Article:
RIWAYA: Bongao nursing students defend right to wear hijab at Lung Center

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DAVAO CITY (MindaNews / 10 May) — Eleven nursing students from Mahardika Institute of Technology (MIT) of Bongao, Tawi-Tawi opted to assert proactively their right to wear hijab in the premises of the Lung Center of the Philippines (LCP) in Quezon City despite their dismay when informed by its Department Assistant Head Nurse, Glenda L. Picardal (RN, MAN, MM, MPA, PhD), a day before their Related Learning Experience (RLE) practicum that they may be allowed to report for duty only if they take off their head veils (khimar) once they are inside the premises of Ward TB.

According to one of the MIT nursing students, Elyanra S. Utoeglis, Picardal  informed them that no matter how much she wanted to accommodate them, she was just following the LCP policy of not allowing nursing students to wear head veils in the course of their RLE duty.  Picardal, according to Utoeglis,  told them their nursing skills will be affected consequently if they refuse to comply with the Center’s policy albeit she did not furnish the students a copy of it for reference.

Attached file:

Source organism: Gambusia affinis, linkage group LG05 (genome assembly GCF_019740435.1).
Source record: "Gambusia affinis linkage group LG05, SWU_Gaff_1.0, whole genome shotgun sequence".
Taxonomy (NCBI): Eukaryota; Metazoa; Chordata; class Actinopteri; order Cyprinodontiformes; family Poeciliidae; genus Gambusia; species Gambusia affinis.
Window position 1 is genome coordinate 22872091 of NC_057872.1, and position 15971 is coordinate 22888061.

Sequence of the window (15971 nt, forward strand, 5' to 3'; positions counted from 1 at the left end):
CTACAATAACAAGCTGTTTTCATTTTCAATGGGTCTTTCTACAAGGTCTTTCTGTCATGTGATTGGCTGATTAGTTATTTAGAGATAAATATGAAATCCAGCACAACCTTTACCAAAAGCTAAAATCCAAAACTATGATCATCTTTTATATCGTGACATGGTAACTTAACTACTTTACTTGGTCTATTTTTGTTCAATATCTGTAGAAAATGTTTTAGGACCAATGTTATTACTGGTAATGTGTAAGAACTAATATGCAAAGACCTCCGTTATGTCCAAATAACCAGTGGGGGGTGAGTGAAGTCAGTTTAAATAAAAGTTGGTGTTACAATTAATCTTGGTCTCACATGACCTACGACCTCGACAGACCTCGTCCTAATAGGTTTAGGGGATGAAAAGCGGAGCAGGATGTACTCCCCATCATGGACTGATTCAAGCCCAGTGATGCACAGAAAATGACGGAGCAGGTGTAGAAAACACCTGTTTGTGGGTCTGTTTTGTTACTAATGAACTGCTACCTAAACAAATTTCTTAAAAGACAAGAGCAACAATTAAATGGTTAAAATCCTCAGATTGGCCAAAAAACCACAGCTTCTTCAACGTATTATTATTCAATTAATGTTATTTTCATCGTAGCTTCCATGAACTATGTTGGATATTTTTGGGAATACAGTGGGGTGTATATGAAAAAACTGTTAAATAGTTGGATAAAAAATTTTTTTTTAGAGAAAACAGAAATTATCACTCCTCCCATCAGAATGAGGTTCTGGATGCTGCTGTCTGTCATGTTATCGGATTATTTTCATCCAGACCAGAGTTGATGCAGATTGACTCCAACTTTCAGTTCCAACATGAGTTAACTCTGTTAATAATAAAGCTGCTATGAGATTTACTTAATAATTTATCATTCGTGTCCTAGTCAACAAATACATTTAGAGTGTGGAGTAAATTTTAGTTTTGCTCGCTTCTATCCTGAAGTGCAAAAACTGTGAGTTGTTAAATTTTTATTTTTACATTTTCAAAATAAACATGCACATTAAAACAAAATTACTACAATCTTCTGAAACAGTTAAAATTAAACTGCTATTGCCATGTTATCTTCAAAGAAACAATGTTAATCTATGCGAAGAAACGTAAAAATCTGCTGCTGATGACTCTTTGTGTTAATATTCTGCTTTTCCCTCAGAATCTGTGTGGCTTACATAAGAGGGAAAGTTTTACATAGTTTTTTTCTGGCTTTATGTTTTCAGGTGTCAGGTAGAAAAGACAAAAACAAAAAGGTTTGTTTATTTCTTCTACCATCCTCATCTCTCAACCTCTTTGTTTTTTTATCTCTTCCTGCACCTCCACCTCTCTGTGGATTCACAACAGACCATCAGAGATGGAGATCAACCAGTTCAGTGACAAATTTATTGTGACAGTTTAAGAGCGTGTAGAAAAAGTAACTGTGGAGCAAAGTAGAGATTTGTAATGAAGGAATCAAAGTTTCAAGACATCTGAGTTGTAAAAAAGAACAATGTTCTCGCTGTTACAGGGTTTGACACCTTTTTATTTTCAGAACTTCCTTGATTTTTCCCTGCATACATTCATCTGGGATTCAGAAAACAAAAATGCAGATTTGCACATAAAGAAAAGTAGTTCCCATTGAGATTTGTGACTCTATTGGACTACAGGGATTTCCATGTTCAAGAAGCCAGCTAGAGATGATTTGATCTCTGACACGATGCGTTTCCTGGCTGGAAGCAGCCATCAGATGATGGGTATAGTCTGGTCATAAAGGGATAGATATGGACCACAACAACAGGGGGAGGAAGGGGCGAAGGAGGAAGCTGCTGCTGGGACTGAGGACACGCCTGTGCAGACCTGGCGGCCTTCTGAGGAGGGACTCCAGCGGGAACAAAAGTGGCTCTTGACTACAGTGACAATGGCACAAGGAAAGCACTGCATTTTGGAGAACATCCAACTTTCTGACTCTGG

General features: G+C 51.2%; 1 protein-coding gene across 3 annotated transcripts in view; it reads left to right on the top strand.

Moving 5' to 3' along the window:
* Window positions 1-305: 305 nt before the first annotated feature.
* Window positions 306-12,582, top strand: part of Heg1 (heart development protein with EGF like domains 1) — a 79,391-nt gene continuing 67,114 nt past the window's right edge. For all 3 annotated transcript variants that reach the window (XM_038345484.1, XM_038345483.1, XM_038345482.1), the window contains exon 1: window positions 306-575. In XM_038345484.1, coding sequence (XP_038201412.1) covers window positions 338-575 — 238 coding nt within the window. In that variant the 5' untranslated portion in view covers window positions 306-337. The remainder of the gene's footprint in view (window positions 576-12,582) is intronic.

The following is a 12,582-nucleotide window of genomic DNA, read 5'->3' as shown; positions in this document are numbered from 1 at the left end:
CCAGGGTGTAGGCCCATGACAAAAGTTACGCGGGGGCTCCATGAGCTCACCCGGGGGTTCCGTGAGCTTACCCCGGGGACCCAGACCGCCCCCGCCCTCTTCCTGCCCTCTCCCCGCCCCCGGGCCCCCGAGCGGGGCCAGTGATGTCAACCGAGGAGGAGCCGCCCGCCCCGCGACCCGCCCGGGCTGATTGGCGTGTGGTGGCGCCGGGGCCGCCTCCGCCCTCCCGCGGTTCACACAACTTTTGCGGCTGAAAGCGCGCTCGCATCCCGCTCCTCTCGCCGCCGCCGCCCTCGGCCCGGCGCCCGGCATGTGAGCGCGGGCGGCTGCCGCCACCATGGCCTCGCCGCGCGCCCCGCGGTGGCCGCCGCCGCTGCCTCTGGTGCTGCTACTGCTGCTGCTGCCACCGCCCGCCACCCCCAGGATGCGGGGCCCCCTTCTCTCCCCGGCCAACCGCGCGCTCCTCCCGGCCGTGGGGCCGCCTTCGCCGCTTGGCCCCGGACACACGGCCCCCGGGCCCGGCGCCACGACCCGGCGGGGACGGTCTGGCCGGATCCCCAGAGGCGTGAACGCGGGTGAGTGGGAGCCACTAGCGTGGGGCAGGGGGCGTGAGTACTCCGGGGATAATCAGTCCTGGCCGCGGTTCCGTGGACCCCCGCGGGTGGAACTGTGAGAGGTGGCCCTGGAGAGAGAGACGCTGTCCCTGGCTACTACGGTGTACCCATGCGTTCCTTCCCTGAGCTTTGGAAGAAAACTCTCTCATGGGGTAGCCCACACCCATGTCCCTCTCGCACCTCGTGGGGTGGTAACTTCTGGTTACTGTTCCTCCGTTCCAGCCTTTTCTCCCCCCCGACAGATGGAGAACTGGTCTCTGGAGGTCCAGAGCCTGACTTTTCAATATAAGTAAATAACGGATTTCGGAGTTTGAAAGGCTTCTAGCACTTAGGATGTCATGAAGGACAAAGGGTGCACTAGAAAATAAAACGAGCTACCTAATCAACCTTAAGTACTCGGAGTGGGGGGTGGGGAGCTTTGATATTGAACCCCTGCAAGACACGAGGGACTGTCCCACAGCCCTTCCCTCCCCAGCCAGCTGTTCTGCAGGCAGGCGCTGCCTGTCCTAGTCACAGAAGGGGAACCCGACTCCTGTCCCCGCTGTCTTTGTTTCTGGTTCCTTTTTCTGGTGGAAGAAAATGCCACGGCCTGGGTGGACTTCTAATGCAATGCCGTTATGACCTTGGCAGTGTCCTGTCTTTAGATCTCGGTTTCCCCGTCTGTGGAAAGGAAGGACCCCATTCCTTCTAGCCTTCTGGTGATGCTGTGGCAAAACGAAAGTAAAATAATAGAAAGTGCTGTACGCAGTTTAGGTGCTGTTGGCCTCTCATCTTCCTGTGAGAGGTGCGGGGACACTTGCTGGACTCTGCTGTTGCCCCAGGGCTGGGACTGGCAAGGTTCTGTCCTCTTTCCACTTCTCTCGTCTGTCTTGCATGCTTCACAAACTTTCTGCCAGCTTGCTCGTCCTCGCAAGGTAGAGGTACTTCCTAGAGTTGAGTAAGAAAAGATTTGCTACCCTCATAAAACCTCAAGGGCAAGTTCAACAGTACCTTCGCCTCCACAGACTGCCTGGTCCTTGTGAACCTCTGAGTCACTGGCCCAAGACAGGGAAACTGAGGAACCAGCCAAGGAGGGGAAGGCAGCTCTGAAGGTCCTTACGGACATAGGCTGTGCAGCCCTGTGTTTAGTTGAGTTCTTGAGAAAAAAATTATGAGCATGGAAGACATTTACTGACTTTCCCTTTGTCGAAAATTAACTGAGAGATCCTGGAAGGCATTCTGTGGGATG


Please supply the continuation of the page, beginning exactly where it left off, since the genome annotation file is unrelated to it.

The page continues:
The other MIT students who are with Utoeglis at the Lung Center are: Fatima Sherwina P. Sarail, Fatima Sarah J. Ratag, Fatima Sandra J. Ratag, Tadzmahal M. Salih, Darwina U. Dail, Ferdilyn A. Igno, Ayang Samlia T. Alam, Nadzwa B. Ahmad, Nurdiya T. Abduhasan and Carmina I. Usil.

However, Utoeglis informed me that in their RLE duty at the Philippine Children’s Hospital, Philippine Orthopedic Center, National Center for Mental Health, Veterans Memorial Medical Center- they were not required by any head nurse to remove their head veils.